Nothing ever goes according to plan, not even a tennis season. It took a little more than a month for 2020 to throw us its first major curveball: on Thursday, Roger Federer announced that he has undergone arthroscopic surgery on his right knee, and that he’ll have to miss the next five events on his schedule—Dubai, Indian Wells, Miami, Bogota and the French Open. He’ll also skip Madrid and Rome, which he played last year in the run-up to Roland Garros. Just when the Big 3 looked liked they might really go on forever, one of them has shown his human side again.
“My right knee had been bothering me for a little while,” Federer said. “I hoped it would go away, but after an examination, and discussion with my team, I decided to have arthroscopic surgery in Switzerland.”
“I can’t wait to be back playing again soon, see you on the grass!”
For Federer fans, that final, cheerful phrase—“see you on the grass!”—probably softened the blow a little. The eternal optimists among them might even see a silver lining in all of this. At 38, Federer’s focus is obviously on the Grand Slams now, and his best chance of grabbing one of them will come at Wimbledon. He hasn’t won the French Open since 2009, and the US Open since 2008, but he was one point away on Centre Court last year. According to Federer’s statement, he’ll back in time to try for his ninth title at the All England Club. Nobody wants to have to recover from knee surgery, but if there was a time for Federer to do it, this was it.
Federer, at Wimbledon in 2019. (Getty Images)
Federer has been here before. In February 2016, he underwent surgery after tearing the meniscus in his left knee. He returned that spring, but struggled. After losing to Milos Raonic in the Wimbledon semifinals, he took the rest of the year off. But what looked like the possible end of the line for Federer—he turned 35 that summer—was in fact a prelude to a late-career renaissance. In his first tournament back in 2017, he won the Australian Open.
What, if anything, does Federer’s 2016-2017 tell us about his 2019? It depends which comeback you choose.
Looking at his return to Wimbledon in 2016, it seems clear that it won’t be easy for him to shake off surgery and perform at the same level on grass right away. He nearly lost to Marin Cilic in the quarterfinals, threw in two inexplicable double faults at a crucial moment again Raonic in the semis, and ended up slipping on the turf in the fifth set and aggravating his knee injury. This obviously wasn’t the Federer we had come to expect on grass.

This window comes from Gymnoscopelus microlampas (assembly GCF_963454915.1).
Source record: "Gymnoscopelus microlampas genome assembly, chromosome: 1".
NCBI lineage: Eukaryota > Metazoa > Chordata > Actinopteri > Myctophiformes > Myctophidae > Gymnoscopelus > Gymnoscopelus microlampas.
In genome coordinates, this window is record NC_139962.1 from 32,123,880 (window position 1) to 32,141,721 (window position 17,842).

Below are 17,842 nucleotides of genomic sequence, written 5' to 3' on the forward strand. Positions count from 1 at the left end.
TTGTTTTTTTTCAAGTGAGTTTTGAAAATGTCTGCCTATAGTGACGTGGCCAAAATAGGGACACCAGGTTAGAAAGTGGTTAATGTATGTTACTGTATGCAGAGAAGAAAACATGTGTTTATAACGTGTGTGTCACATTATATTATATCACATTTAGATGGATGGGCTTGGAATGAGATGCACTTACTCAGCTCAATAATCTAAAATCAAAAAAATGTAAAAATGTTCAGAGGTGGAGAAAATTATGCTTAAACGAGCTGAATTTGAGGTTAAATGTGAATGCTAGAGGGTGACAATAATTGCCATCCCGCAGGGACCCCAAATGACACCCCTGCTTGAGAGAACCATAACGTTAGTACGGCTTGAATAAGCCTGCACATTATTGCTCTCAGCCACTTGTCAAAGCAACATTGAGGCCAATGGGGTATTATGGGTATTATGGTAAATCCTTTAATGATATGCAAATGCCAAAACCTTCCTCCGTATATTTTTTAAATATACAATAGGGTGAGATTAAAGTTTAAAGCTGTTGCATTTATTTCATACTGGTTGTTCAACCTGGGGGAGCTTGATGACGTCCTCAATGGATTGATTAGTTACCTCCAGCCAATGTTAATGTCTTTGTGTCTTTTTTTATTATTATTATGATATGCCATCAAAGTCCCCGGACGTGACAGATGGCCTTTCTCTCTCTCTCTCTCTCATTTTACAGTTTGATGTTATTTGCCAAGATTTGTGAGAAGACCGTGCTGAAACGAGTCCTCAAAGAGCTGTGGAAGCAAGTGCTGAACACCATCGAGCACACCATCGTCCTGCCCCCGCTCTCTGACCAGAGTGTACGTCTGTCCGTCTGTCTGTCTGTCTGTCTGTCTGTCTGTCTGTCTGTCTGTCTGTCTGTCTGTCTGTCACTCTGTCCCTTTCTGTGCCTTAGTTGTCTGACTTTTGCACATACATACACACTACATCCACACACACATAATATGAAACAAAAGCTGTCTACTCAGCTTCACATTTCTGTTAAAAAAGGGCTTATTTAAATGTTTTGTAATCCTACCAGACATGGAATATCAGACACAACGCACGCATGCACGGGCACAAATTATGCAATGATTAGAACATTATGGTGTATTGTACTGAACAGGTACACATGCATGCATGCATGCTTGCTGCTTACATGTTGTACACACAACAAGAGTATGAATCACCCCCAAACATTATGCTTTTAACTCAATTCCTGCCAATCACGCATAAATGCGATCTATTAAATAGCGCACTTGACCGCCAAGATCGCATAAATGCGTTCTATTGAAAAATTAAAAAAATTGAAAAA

Federer, at Wimbledon in 2016. (Getty Images)
Those looking for a more upbeat forecast should focus on his 2017 comeback in Australia. Despite having not played a real match in six months, and having not won a major title in nearly five years, Federer made it through three five-set matches Down Under, including one against Rafael Nadal in the final, to win his 18th major title.
What does Federer’s surgery this year mean for him long-term? It’s possible that the time off will leave him fresher and more eager to play in the second half of 2020. But it also seems clear that Federer’s career will end not because of an erosion in his skills or his speed or his desire to play. It will end because the injuries will pile up and prevent him from giving his best at the tournaments he wants to win most. At last year’s US Open, he lost in the quarterfinals due in part to an injury. At this year’s Australian Open, he nursed another injury to the semifinals. No matter how much Federer wants to add more majors to his total, I doubt he’ll compete in them for long if injury becomes the norm.
For now, the Big 3 has become the Big 2. Novak Djokovic and Rafael Nadal are both healthy and confident at the moment, and along with Dominic Thiem, they may already have been looking ahead to a three-man showdown in Paris. Will they begin to look ahead to Wimbledon, too? Either way, Rafa and Novak will be the big drawing cards everywhere they go this spring. Those tournaments—Indian Wells, Miami, Madrid, Rome, Paris—can only hope that Federer’s absence this year will make him more likely to want to play again, in a possible farewell tour, in 2021.
At the start of this season, before this curveball came down the pike, I wrote that Djokovic would win the Australian Open, Nadal would win the French Open, and Federer would win Wimbledon. I wasn’t exactly going out on a limb then, but I will go out on a limb now by sticking with all of those predictions.